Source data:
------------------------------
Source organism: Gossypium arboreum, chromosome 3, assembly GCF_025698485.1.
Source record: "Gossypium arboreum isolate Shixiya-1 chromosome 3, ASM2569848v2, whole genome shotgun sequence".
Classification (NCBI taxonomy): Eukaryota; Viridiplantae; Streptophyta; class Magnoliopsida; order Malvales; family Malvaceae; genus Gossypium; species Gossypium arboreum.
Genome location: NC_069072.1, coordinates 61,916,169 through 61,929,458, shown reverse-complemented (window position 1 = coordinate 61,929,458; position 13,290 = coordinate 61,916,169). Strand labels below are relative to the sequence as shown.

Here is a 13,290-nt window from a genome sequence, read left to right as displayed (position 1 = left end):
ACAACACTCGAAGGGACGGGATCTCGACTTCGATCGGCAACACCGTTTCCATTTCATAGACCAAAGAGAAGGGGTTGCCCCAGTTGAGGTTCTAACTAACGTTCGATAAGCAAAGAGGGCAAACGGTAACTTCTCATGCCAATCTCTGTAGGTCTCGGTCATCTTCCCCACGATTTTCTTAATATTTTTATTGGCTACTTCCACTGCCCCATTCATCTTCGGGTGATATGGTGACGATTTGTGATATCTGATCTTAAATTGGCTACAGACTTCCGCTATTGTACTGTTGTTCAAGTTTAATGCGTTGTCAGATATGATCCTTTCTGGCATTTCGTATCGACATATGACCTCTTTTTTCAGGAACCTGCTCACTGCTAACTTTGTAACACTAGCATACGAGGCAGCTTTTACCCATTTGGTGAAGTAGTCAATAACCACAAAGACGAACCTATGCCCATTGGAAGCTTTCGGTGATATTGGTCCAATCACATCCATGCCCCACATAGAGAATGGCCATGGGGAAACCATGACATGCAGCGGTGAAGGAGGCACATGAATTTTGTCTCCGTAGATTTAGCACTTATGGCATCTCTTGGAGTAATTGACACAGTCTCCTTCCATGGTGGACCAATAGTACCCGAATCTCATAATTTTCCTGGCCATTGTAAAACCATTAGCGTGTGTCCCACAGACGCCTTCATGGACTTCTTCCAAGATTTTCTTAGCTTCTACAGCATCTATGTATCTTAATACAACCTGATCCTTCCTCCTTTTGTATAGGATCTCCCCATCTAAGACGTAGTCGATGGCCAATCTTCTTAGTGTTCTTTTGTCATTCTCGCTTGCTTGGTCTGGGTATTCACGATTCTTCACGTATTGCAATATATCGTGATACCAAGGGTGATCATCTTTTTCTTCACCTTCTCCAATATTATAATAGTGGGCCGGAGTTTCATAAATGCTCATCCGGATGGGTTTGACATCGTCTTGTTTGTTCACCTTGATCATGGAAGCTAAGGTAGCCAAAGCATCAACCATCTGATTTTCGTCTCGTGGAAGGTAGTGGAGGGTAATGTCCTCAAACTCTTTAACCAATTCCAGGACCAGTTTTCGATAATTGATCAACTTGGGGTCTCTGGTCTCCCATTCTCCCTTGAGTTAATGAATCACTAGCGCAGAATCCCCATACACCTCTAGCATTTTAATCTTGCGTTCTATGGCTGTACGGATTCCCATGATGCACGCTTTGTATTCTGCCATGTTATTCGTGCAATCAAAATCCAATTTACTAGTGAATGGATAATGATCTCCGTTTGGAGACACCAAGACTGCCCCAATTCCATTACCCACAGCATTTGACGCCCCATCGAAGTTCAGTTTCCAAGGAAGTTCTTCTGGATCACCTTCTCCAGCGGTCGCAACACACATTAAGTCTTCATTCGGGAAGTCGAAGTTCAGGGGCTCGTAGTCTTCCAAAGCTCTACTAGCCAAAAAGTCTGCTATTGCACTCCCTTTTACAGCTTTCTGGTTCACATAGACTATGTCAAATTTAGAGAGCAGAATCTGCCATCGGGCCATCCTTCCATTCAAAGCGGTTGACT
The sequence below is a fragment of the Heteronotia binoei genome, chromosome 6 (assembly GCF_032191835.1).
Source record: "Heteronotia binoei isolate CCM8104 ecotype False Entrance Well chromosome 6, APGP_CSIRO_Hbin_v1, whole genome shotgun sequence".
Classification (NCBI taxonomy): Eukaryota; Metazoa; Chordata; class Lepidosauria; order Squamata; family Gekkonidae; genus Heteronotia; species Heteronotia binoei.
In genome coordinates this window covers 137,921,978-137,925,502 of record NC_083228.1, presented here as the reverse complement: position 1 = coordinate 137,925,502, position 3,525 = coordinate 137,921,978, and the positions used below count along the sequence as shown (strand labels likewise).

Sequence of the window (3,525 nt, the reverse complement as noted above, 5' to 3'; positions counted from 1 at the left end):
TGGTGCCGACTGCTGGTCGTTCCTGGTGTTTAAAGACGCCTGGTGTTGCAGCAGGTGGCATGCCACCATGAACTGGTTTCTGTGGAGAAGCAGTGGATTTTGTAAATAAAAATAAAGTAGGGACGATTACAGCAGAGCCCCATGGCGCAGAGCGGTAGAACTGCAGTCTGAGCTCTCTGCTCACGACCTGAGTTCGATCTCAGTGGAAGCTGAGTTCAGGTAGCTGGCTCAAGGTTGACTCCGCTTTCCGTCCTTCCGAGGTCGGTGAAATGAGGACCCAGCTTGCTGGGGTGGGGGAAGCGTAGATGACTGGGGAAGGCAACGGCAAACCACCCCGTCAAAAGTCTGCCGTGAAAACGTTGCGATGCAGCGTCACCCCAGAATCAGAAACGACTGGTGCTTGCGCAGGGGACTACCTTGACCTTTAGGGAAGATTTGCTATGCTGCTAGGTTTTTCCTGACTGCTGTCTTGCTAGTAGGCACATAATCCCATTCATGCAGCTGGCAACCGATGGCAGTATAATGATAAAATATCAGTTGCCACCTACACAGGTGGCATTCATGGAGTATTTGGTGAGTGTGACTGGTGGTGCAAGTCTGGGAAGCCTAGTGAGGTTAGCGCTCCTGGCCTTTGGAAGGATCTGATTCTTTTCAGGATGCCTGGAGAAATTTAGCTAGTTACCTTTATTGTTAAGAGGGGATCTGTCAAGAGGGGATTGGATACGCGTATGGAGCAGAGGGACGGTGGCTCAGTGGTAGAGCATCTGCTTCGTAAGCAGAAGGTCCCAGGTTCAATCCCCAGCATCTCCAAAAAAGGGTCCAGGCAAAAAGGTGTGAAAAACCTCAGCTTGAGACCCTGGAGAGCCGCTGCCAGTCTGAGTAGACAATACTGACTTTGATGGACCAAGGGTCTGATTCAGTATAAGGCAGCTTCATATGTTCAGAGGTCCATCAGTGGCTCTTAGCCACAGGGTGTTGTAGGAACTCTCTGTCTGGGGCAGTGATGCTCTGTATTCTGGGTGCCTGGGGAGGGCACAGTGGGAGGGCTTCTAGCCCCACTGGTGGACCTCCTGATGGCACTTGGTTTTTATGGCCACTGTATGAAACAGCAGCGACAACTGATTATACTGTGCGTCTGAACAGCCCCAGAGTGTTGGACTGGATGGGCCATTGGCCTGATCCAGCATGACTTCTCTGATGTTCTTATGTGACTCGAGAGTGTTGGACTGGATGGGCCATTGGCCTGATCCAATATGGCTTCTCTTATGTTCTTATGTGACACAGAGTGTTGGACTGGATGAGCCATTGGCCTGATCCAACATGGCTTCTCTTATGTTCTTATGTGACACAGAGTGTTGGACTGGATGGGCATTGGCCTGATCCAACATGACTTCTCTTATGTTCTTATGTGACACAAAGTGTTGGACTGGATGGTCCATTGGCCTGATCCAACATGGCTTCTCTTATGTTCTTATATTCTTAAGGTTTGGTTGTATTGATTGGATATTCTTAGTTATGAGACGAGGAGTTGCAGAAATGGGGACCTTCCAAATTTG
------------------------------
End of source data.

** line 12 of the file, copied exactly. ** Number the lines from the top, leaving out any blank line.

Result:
TGGTGCCGACTGCTGGTCGTTCCTGGTGTTTAAAGACGCCTGGTGTTGCAGCAGGTGGCATGCCACCATGAACTGGTTTCTGTGGAGAAGCAGTGGATTTTGTAAATAAAAATAAAGTAGGGACGATTACAGCAGAGCCCCATGGCGCAGAGCGGTAGAACTGCAGTCTGAGCTCTCTGCTCACGACCTGAGTTCGATCTCAGTGGAAGCTGAGTTCAGGTAGCTGGCTCAAGGTTGACTCCGCTTTCCGTCCTTCCGAGGTCGGTGAAATGAGGACCCAGCTTGCTGGGGTGGGGGAAGCGTAGATGACTGGGGAAGGCAACGGCAAACCACCCCGTCAAAAGTCTGCCGTGAAAACGTTGCGATGCAGCGTCACCCCAGAATCAGAAACGACTGGTGCTTGCGCAGGGGACTACCTTGACCTTTAGGGAAGATTTGCTATGCTGCTAGGTTTTTCCTGACTGCTGTCTTGCTAGTAGGCACATAATCCCATTCATGCAGCTGGCAACCGATGGCAGTATAATGATAAAATATCAGTTGCCACCTACACAGGTGGCATTCATGGAGTATTTGGTGAGTGTGACTGGTGGTGCAAGTCTGGGAAGCCTAGTGAGGTTAGCGCTCCTGGCCTTTGGAAGGATCTGATTCTTTTCAGGATGCCTGGAGAAATTTAGCTAGTTACCTTTATTGTTAAGAGGGGATCTGTCAAGAGGGGATTGGATACGCGTATGGAGCAGAGGGACGGTGGCTCAGTGGTAGAGCATCTGCTTCGTAAGCAGAAGGTCCCAGGTTCAATCCCCAGCATCTCCAAAAAAGGGTCCAGGCAAAAAGGTGTGAAAAACCTCAGCTTGAGACCCTGGAGAGCCGCTGCCAGTCTGAGTAGACAATACTGACTTTGATGGACCAAGGGTCTGATTCAGTATAAGGCAGCTTCATATGTTCAGAGGTCCATCAGTGGCTCTTAGCCACAGGGTGTTGTAGGAACTCTCTGTCTGGGGCAGTGATGCTCTGTATTCTGGGTGCCTGGGGAGGGCACAGTGGGAGGGCTTCTAGCCCCACTGGTGGACCTCCTGATGGCACTTGGTTTTTATGGCCACTGTATGAAACAGCAGCGACAACTGATTATACTGTGCGTCTGAACAGCCCCAGAGTGTTGGACTGGATGGGCCATTGGCCTGATCCAGCATGACTTCTCTGATGTTCTTATGTGACTCGAGAGTGTTGGACTGGATGGGCCATTGGCCTGATCCAATATGGCTTCTCTTATGTTCTTATGTGACACAGAGTGTTGGACTGGATGAGCCATTGGCCTGATCCAACATGGCTTCTCTTATGTTCTTATGTGACACAGAGTGTTGGACTGGATGGGCATTGGCCTGATCCAACATGACTTCTCTTATGTTCTTATGTGACACAAAGTGTTGGACTGGATGGTCCATTGGCCTGATCCAACATGGCTTCTCTTATGTTCTTATATTCTTAAGGTTTGGTTGTATTGATTGGATATTCTTAGTTATGAGACGAGGAGTTGCAGAAATGGGGACCTTCCAAATTTG